In cybersecurity, most skills necessary for a well-rounded career are hard skills— concrete ideas and concepts that are taught over time. In order to be a solid ethical hacker, however, soft skills and hard skills are both a major component to find success in the role. Professor Sierra suggests two fundamentals that make a skilled, ethical hacker:
Key #1—The Ability to Think Like a Hacker
One has to learn how to play the game in order to beat it. “Any student who is willing to learn how to protect information systems definitely has to take into account the hacker’s perspective,” shares Sierra.
In a good cybersecurity degree program, students learn how to think about cybersecurity from a vulnerability perspective. To fully appreciate the vulnerability of an information system, real-world application is key.
“In courses that we have, we approach the problem, showing how information systems can be hacked. The best way to show the importance of password security, for example, is to show students how easily we can crack them.”
Thinking like a hacker allows cybersecurity professionals to adopt a malicious hacker mindset, searching for various methods and tools to penetrate information security. This mindset, when applied, gives companies the ability to foresee and quash potential threats, minimizing the risk of future data breaches.
Key #2—Foundational Cybersecurity Knowledge
Thinking like a hacker will serve an information security professional well. Understanding the foundations of cybersecurity, including emerging tools, cybersecurity ethics, and cyber laws, is another essential component to a long and successful career. Someone in this role must be comfortable performing technical tests and assessments to stay ahead of current hacking strategies.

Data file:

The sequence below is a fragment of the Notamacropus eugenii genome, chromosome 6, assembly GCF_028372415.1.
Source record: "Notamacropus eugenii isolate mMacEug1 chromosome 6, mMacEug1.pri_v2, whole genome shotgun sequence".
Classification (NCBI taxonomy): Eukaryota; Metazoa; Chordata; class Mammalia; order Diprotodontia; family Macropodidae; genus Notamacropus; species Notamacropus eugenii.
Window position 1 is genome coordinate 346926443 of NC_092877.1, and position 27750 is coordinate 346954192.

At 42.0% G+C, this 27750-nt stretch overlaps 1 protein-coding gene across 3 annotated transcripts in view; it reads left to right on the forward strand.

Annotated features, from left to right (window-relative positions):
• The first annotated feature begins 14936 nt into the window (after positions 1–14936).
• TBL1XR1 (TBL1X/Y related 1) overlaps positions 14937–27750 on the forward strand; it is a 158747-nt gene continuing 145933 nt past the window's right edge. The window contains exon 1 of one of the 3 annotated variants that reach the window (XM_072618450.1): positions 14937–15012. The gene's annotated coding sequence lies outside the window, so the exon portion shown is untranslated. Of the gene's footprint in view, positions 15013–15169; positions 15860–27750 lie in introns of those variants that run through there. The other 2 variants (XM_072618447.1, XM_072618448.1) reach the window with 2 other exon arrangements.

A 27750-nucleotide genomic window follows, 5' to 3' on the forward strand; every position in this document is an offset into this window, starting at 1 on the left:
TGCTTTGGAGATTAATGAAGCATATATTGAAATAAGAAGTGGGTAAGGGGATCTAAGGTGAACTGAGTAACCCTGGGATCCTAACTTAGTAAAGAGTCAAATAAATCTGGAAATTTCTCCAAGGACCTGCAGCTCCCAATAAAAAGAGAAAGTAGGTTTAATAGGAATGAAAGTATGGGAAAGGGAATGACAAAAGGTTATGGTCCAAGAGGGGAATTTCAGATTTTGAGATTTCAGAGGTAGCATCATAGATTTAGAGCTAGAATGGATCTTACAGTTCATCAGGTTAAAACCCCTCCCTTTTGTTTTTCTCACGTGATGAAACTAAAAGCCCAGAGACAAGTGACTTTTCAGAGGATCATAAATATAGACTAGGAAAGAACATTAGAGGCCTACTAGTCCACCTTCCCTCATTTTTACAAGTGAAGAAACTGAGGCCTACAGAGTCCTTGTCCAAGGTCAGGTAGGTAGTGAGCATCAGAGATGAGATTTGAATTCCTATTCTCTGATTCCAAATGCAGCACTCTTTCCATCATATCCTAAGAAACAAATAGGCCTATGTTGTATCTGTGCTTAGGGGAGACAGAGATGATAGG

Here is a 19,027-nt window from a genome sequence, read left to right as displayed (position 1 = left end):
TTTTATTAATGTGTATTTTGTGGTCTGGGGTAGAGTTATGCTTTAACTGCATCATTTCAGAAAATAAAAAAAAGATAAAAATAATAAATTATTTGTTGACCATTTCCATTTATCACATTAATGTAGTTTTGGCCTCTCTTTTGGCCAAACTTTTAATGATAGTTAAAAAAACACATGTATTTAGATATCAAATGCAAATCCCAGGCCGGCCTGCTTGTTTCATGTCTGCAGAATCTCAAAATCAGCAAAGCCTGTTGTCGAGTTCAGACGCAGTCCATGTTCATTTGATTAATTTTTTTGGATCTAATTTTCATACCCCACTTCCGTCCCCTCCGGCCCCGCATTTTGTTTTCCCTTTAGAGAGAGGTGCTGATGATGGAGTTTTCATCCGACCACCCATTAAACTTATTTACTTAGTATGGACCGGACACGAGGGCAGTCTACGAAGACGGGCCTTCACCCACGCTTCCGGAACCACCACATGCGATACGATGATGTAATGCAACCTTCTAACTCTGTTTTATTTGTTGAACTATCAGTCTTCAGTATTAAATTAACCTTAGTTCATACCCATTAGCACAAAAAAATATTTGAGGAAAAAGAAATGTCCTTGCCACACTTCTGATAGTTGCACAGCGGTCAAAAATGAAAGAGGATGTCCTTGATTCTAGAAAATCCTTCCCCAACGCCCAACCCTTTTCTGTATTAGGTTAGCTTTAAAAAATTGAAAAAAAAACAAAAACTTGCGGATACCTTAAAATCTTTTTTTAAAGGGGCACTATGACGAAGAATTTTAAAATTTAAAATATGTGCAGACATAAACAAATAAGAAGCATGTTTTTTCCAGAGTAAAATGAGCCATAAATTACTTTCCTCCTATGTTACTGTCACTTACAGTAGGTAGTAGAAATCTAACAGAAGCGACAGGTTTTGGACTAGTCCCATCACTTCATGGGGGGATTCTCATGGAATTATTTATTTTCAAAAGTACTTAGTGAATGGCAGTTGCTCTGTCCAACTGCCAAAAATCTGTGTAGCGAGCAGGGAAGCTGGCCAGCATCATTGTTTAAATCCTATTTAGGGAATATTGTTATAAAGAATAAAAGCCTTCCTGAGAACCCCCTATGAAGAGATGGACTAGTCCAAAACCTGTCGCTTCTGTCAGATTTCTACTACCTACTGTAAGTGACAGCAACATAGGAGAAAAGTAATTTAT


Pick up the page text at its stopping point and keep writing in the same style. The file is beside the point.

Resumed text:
Most companies are not well-versed in the type of data they have, how it’s governed, or if it’s even secured. As an information security professional, it’s your job to fill in the blanks and assess the blind spots of your employer.
“Big organizations have a tremendous amount of systems, each of them running a very important number of services. It can be challenging for businesses to keep track of their potential security weaknesses, which is why hacking tools are often a good instrument to assess cyber risks,” explains Sierra.
Common Careers in Ethical Hacking and the Skills Needed to Apply
Considering the growing market demand, there is no better time like the present to jump into a career as an ethical hacker. As the rise in technology adoption in the corporate setting shows no signs of slowing down, a vast majority of employers are looking to bring ethical hackers on board to mitigate potential cyber risks or hacks from outside invaders. According to the IDC, there is a $101 billion hiring market for qualified cybersecurity professionals. This means that there are plenty of open opportunities available. Here’s a list of roles in ethical hacking, describing their daily roles and salaries.
Average U.S. salary: $81,735
The penetration tester deploys a wide range of tools to examine the company’s network. This helps them to see if and where any vulnerabilities exist. Once potential threats are identified, they then research possibilities in which malicious hackers can use the vulnerabilities to penetrate the information system. These tests are performed in a variety of private and public sectors, most notably in the healthcare and financial industries.